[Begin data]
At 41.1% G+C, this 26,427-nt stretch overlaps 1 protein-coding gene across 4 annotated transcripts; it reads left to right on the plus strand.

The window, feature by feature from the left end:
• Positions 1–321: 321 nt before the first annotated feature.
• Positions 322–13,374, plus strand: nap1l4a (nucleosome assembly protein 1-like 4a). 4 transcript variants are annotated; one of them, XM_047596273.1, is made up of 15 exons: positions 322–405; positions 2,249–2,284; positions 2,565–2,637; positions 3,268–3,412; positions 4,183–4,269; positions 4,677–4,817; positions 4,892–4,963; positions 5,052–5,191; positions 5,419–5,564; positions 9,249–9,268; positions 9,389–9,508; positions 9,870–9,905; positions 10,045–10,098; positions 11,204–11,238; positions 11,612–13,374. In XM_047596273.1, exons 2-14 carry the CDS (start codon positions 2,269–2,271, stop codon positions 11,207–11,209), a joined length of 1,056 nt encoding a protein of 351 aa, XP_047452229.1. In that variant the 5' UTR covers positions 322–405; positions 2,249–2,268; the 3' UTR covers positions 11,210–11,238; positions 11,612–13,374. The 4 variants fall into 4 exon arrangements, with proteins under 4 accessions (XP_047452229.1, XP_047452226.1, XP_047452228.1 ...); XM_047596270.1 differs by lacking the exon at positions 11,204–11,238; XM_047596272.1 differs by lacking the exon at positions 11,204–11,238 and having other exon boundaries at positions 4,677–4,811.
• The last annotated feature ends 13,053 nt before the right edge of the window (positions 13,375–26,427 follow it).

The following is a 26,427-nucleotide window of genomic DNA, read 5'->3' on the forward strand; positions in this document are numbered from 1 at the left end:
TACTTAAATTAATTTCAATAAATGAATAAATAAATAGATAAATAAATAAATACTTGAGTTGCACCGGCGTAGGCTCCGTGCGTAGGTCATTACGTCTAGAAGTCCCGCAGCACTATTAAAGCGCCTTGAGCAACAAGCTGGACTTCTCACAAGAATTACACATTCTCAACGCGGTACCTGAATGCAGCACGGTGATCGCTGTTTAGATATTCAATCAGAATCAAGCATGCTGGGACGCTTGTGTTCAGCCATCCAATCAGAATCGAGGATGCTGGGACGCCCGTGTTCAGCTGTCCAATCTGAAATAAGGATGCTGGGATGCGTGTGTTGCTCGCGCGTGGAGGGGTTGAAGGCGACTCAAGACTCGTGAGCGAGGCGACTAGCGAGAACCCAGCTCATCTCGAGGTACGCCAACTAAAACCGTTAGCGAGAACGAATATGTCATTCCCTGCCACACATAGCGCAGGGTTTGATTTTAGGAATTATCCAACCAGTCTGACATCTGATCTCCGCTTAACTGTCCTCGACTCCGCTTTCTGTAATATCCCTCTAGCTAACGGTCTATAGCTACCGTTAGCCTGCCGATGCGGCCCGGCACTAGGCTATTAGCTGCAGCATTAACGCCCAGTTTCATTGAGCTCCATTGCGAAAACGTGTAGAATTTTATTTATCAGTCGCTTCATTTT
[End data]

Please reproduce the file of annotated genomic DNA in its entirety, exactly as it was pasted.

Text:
At 41.1% G+C, this 26,427-nt stretch overlaps 1 protein-coding gene across 4 annotated transcripts; it reads left to right on the plus strand.

The window, feature by feature from the left end:
• Positions 1–321: 321 nt before the first annotated feature.
• Positions 322–13,374, plus strand: nap1l4a (nucleosome assembly protein 1-like 4a). 4 transcript variants are annotated; one of them, XM_047596273.1, is made up of 15 exons: positions 322–405; positions 2,249–2,284; positions 2,565–2,637; positions 3,268–3,412; positions 4,183–4,269; positions 4,677–4,817; positions 4,892–4,963; positions 5,052–5,191; positions 5,419–5,564; positions 9,249–9,268; positions 9,389–9,508; positions 9,870–9,905; positions 10,045–10,098; positions 11,204–11,238; positions 11,612–13,374. In XM_047596273.1, exons 2-14 carry the CDS (start codon positions 2,269–2,271, stop codon positions 11,207–11,209), a joined length of 1,056 nt encoding a protein of 351 aa, XP_047452229.1. In that variant the 5' UTR covers positions 322–405; positions 2,249–2,268; the 3' UTR covers positions 11,210–11,238; positions 11,612–13,374. The 4 variants fall into 4 exon arrangements, with proteins under 4 accessions (XP_047452229.1, XP_047452226.1, XP_047452228.1 ...); XM_047596270.1 differs by lacking the exon at positions 11,204–11,238; XM_047596272.1 differs by lacking the exon at positions 11,204–11,238 and having other exon boundaries at positions 4,677–4,811.
• The last annotated feature ends 13,053 nt before the right edge of the window (positions 13,375–26,427 follow it).

The following is a 26,427-nucleotide window of genomic DNA, read 5'->3' on the forward strand; positions in this document are numbered from 1 at the left end:
TACTTAAATTAATTTCAATAAATGAATAAATAAATAGATAAATAAATAAATACTTGAGTTGCACCGGCGTAGGCTCCGTGCGTAGGTCATTACGTCTAGAAGTCCCGCAGCACTATTAAAGCGCCTTGAGCAACAAGCTGGACTTCTCACAAGAATTACACATTCTCAACGCGGTACCTGAATGCAGCACGGTGATCGCTGTTTAGATATTCAATCAGAATCAAGCATGCTGGGACGCTTGTGTTCAGCCATCCAATCAGAATCGAGGATGCTGGGACGCCCGTGTTCAGCTGTCCAATCTGAAATAAGGATGCTGGGATGCGTGTGTTGCTCGCGCGTGGAGGGGTTGAAGGCGACTCAAGACTCGTGAGCGAGGCGACTAGCGAGAACCCAGCTCATCTCGAGGTACGCCAACTAAAACCGTTAGCGAGAACGAATATGTCATTCCCTGCCACACATAGCGCAGGGTTTGATTTTAGGAATTATCCAACCAGTCTGACATCTGATCTCCGCTTAACTGTCCTCGACTCCGCTTTCTGTAATATCCCTCTAGCTAACGGTCTATAGCTACCGTTAGCCTGCCGATGCGGCCCGGCACTAGGCTATTAGCTGCAGCATTAACGCCCAGTTTCATTGAGCTCCATTGCGAAAACGTGTAGAATTTTATTTATCAGTCGCTTCATTTT